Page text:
New reports of brain damage to soccer and rugby players are leading to a re-think of how jiggling the brain during a game could lead to the kind of long-term damage long associated with slam-bang sports like football and boxing. But medical researchers aren’t yet ready to call for the end of contact sports.
Some athletes get hit hard many times and don’t develop conditions such as chronic traumatic encephelopathy (CTE), the disease diagnosed in Major League Soccer player Patrick Grange, who died in 2012 and a former pro Australian rugby player, Barry Taylor, who died in 2013. Those who do could have some kind of genetic susceptibility to developing these injuries or a pre-disposition that isn’t yet well understood.
Patients with CTE have an abnormal build-up of protein that can block or disable neural pathways controlling things like memory, judgment and fear. CTE can be diagnosed only after death and has been linked to psychological problems such as depression, anxiety and substance abuse.
But researchers still don’t know whether athletes should be worried about big hits that cause concussions, or smaller “pre-concussive” collisions that occur as a routine part of the game.
“This area is a rush to judgment over what we know or don’t know,” said Thomas McAllister, chairman of the department of psychiatry at Indiana University and a leading expert in traumatic brain injuries. “Because there is a lot we don’t know.”
McAllister explained that scientists have known about the dangers of getting hit on the head since the 1920s when they diagnosed a form of dementia in boxers. They called it neurologica pugilistica. In recent years, the same condition has become known as CTE.
Last year, McAllister and his colleagues completed a study of NCAA football players over the course of a season, as compared to a similar group of track and field athletes. They tested both groups for cognition and memory, as well as performed sophisticated diffusion tensor imaging of their brains. While they all performed equally on the tests, they found about one in five football players experienced changes to a part of their brain called the corpus collossum, which lies in the middle of the two hemispheres.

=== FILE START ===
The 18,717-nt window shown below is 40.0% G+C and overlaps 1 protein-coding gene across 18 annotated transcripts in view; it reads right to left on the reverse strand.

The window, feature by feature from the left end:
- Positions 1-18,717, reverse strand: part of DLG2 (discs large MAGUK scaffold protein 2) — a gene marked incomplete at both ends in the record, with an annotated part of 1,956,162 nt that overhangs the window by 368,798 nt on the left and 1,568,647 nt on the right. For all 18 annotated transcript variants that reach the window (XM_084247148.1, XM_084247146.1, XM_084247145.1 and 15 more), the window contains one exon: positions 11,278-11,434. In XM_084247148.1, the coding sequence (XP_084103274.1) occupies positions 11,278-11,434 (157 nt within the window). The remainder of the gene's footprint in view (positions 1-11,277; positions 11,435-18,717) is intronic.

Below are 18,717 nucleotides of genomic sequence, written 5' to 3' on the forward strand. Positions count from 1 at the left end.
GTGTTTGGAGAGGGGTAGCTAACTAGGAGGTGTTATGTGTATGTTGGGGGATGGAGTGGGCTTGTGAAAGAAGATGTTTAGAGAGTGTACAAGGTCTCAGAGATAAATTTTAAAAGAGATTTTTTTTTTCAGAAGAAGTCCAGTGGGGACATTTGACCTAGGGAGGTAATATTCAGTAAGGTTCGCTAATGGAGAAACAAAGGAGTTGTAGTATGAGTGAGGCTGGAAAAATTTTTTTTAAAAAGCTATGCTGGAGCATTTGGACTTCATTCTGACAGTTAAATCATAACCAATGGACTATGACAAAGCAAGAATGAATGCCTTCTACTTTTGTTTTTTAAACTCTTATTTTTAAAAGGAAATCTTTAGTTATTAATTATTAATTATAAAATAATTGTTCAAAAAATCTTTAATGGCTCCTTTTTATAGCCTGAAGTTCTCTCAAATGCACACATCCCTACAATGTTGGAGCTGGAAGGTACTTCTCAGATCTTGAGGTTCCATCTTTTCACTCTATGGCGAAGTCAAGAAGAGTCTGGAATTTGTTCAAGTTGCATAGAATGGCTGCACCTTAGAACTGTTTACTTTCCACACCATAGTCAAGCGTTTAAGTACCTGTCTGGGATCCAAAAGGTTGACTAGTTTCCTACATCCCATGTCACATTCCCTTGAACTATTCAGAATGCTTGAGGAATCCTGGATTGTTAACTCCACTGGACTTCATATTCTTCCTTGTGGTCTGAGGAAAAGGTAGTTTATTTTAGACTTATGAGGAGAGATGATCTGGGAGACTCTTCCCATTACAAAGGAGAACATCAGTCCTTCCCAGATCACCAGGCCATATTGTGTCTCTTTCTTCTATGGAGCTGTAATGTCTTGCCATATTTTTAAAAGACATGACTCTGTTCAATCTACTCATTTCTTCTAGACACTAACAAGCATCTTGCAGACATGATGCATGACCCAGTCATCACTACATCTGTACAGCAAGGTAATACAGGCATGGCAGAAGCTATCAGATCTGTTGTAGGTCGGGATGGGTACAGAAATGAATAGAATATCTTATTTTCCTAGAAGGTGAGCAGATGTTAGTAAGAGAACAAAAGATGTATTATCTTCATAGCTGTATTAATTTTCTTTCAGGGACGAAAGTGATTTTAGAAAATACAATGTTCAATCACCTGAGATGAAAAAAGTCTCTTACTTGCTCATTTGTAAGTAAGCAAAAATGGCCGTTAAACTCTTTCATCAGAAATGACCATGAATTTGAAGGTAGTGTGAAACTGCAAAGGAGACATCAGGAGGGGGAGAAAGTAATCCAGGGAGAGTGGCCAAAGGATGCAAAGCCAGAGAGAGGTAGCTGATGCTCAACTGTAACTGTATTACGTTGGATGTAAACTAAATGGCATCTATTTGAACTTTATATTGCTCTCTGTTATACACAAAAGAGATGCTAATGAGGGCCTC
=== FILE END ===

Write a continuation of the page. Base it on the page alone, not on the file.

McAllister said the degree of change was related to how hard and how much they were hit during the season, something measured with small accelerometers implanted into the helmets.
“All we can say with our data is something changed over the course of season,” McAllister said. “We don’t know if we studied them five or ten years later, if they would be doing alright. It’s possible (the changes) may heal or reverse themselves during the off season, but we don’t know.”
Real Madrid's superstar English player David Beckham heads the ball during a game at Sport city in Madrid, Spain, in 2003.Getty
Researchers at Boston University have been examining the brains of pro football players for the past several years. The players' brains were donated by their families after the men experienced early dementia as well as psychological problems. The CTE Center found 45 of the 46 NFL players they examined had CTE.
“The brain doesn’t know what causes repetitive trauma, whether it's soccer or baseball or other sports,” said Robert Cantu, professor of neurosurgery at Boston University School of Medicine, and an investigator in the BU CTE Center. “The brain is susceptible to CTE and you may wind up with it.”
The list of sports with athletes and CTE has expanded to include hockey stars, NASCAR drivers and baseball players. This year, MLB instituted a new rule to help avoid collisions between base runners and catchers at home plate.
While that rule change is relatively minor, one sports medicine physician says that medical researchers will have to come up with better data about CTE and head injuries before some sports make wholesale changes in equipment or rules.
“Are you going to ban heading?,” asked Rocco Monto, consulting physician to USA Soccer, the sports organizing body, and a Massachusetts physician. “How are you going to do that without data? Soccer players and fans are about as traditional as you are going to find. If you look at the structure of soccer and look at 100 years ago, it doesn’t look a lot different than today.”
Monto noted that bigger pads and helmets haven’t stopped injuries in football. He said that one of the challenges for both researchers and doctors is that CTE may be the result of cumulative hits to the head.
“That makes it all the more difficult when diagnosing a patient," Monto said. "Is it a clinical depression episode or related to head injuries? That’s the challenge for clinicians.”
Cantu and McAllister respond that new research currently underway may take some of the doubts away from the CTE equation, identify at-risk athletes through a genetic test, and perhaps even find a way to diagnose early stages of CTE in athletes before they leave their playing days behind.